HomeStoriesThe growing importance of separating the roles of the manager and the director of football

The growing importance of separating the roles of the manager and the director of football

December 21, 2017

The demands of the modern game are making it increasingly difficult for one person to wear multiple hats

Pep Guardiola with Txiki Begiristain (Man City)

By the time the Montréal Impact’s latest press conference began, everyone paying attention knew that Rémi Garde, the former Aston Villa coach, would be named the next head coach of the team. What did catch many by surprise, though, was the announcement that Garde would couple his coaching duties with the title of director of player personnel. That probably is not a smart decision.

The reasoning to hand one person two jobs probably goes a little bit like this: the coach is the one who deals with the players once they are signed, so the coach should probably get a say in which players the club signs. For teams in leagues where the money is tight, the coach may have no other choice but to also be the director of football, though that hardly applies in many of the world’s top leagues. While simplified approaches like that may have worked in the past, the modern game calls for the separation of the two roles.

While there has been debate about what exactly a director of football does and whether or not a club needs one, hiring one has become the norm in Europe. European superclubs like Juventus, who have Giuseppe Marotta at their service, to RB Leipzig, who have accomplished quite a lot since their inception less than a decade ago, owe plenty of it to Ralf Rangnick. On the MLS level, a person working with the coach in the role of a director of football has been a worthwhile investment. The Seattle Sounders, have done well with general manager Garth Lagerwey, who serves as the team’s director of football, making the last two MLS Cup finals, and winning in 2016.

The allure of the separate director of football is not just in the track records of the successful ones. If a club has the resources, separating the roles is essential. A coach’s primary responsibility is to handle the first team; naturally, though, the coach’s ideas have weight in other parts of club operations, from youth development to the obvious, signings. The problem, for a coach, is that player recruitment requires a lot of time scouting, which coaches do not have. If a club hires someone else to take charge, whether it be a head scout, a position any club would be silly not to have, or through a director of football, like Pep Guardiola’s partner in crime, Txiki Begiristain.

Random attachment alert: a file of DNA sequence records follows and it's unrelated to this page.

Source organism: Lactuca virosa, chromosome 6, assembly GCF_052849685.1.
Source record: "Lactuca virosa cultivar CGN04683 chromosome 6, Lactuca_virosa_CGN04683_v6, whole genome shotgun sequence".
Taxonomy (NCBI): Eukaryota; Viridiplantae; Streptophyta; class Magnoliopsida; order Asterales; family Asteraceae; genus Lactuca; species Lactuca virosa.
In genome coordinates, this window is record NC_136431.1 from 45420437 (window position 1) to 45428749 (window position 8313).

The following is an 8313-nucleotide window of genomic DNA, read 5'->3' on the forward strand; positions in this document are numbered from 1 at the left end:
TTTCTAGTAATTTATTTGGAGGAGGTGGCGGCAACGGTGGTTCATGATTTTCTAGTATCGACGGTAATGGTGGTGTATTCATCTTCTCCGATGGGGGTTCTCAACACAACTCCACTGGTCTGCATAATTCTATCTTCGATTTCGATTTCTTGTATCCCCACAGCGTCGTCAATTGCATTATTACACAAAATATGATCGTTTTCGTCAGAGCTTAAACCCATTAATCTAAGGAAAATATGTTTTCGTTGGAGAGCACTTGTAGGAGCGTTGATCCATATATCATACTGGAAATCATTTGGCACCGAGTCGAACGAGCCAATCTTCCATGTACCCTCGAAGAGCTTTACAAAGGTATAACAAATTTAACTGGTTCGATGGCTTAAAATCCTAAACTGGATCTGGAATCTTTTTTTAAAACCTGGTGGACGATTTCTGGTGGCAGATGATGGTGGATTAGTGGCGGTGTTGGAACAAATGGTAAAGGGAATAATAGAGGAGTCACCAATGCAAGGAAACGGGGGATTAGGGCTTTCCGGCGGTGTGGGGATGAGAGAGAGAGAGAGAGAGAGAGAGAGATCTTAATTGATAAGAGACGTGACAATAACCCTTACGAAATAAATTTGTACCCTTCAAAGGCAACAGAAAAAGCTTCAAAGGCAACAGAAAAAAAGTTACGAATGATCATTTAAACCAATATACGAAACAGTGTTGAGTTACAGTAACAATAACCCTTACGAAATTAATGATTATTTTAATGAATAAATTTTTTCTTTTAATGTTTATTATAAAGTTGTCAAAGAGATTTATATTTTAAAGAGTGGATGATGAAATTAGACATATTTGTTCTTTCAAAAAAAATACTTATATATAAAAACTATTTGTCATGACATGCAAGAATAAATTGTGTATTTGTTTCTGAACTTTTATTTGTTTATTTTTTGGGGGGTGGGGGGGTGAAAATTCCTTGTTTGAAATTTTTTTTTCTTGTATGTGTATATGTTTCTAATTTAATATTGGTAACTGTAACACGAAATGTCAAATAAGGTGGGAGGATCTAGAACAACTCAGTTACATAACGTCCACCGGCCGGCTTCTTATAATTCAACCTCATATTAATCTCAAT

In MLS in particular, player acquisitions may be tougher for a coach. The league is well known for its complicated rule book, making roster building a unique task. Garde probably has enough on his plate trying to make the Montréal Impact a functioning machine after several seasons of inconsistency and little silverware. Learning MLS rules, which he should have to do even without holding the director of player personnel role, and being the person responsible for navigating them, makes his job harder. If he had someone to accompany him and take some of the responsibility off of his plate, it might improve his job performance. There is not a lengthy history of coaches doing double duty in the league since teams started adding directors of football at large a few years ago, with Peter Vermes, the well respected Sporting Kansas City coach, providing the biggest success story of those that do double duty. Imitating that success might prove to be a tough task for Garde, though.

Of course, it is not easy finding the perfect partner for a coach. Sometimes, a club ends up in a position where the director of football and coach do not have the right chemistry, as Tottenham Hotspur did when Franco Baldini was hired to work with André Villas-Boas. It was not a case of a coach being unwelcome to a new colleague, as Villas-Boas insisted on hiring someone. However, the 18-month union was hardly a success, especially with Gareth Bale’s transfer money being spent on seven players, only two of whom are still with the club. Other times, coaches are not interested in finding a partner, making it difficult for clubs to make chemistry. Arsène Wenger has been very vocal about not needing a director of football at Arsenal though his side has had a tough time competing with England’s top clubs. The club, however, appointed Raúl Sanllehí, the former director of football at Barcelona, last month; the relationship between Wenger and Sanllehí is still to be determined.

Regardless of the failures, the lesson cannot be that directors of football are not worth the trouble. Sometimes, player transfers do not work out, and no one stops signing players. For some, it might not seem like a necessary distinction at the moment, but as the game is evolving, this job is becoming more relevant and necessary as clubs attempt to keep pace with the evolving business of soccer.

Follow Pardeep on Twitter @pcattry



Pardeep Cattry

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